THE man who coordinated most of Saturday’s mission around Weipa and Napranum was not a full-time soldier.
Like many of the Americans on the ground, Captain Clovis Vaughn is in the US Army Reserve.
He’s part of the 475th Quartermaster Group, which is based out of Farrell in Pennsylvania, about an hour north of Pittsburgh.
That’s a five-hour drive for Captain Vaughn, who lives in Alexandra, Virginia, working as a project manager for a software company.
“It’s much like your Reserve counterparts here in Australia; it’s about one weekend a month and a couple of weeks over the summer for our annual training mission,” he said.
“Sometimes we get to do cool stuff like this where we are here for much longer periods of time.”
Asked to elaborate further on his definition of ‘cool’ when most of the exercise involved laying kilometres of pipeline in the Cape York heat, Captain Vaughn explained: “It’s putting a lot of our practical knowledge to use in a real-world scenario.
“We’ve done a lot of training at schoolhouses, but to actually put this together for the first time ever in a situation like this – yeah, it is really cool.”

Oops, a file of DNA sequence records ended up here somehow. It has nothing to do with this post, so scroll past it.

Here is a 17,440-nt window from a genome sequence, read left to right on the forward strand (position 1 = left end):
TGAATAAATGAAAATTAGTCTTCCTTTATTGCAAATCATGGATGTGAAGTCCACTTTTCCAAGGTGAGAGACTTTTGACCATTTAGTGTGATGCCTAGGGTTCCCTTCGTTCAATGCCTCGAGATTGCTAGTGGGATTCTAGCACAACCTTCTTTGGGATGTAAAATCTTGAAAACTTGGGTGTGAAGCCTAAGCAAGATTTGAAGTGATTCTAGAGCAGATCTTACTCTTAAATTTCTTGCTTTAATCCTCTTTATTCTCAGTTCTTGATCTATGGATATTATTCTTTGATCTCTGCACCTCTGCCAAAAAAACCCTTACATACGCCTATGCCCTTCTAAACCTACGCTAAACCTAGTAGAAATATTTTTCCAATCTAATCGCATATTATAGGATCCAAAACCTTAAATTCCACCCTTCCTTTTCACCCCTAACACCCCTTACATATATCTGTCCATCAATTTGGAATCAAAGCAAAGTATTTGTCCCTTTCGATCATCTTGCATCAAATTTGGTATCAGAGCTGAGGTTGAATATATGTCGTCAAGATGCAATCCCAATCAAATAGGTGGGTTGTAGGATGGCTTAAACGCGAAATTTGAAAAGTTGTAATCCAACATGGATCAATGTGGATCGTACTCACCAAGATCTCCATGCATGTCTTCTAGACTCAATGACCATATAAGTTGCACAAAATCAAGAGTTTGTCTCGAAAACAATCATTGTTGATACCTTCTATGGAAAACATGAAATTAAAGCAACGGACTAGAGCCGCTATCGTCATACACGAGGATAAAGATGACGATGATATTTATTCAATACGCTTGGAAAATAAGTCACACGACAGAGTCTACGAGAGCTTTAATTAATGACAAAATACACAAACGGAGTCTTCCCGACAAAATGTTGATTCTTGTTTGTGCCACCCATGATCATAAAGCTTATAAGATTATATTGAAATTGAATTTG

Captain Vaughn said he found out he was making the trip to Australia in February.
But the mission itself had been planned well in advance.
“As far as like, doctorally, and understanding this whole concept of pipelines, I’ve been doing work like this since 2019,” he said.
“But as far as this particular mission set, really it was August last year when we first heard about this and then they started identifying who’s going to be going. But it wasn’t until February that they said ‘you’re definitely going’ and that’s when I really prepared.”
Getting the time off work was another hurdle, although Captain Vaughn praised his employer.
“I’m a project manager for a software company that designs control systems for the energy grid, so wind turbines, gas turbines, solar panels and all that,” he said.
“It was definitely a shock when I first told them (how long I needed off) because, initially, the plan was to only be out here for two weeks.
“Then we heard it was going to take two or three days to get out here and then two or three days to get home and that’s basically a week gone.
“So I told them it was going to be 29 days and they were OK.
“Frankly, they are probably the most supportive employer I have had. They were like ‘We’ve got it, we have a transition plan in place. You go do what you’ve got to do’.
“So it made this trip easier.”
And as for his impressions of Australia and Cape York: “In my head, I had an idea of the outback and kangaroos jumping around. There are a lot more trees than I expected.”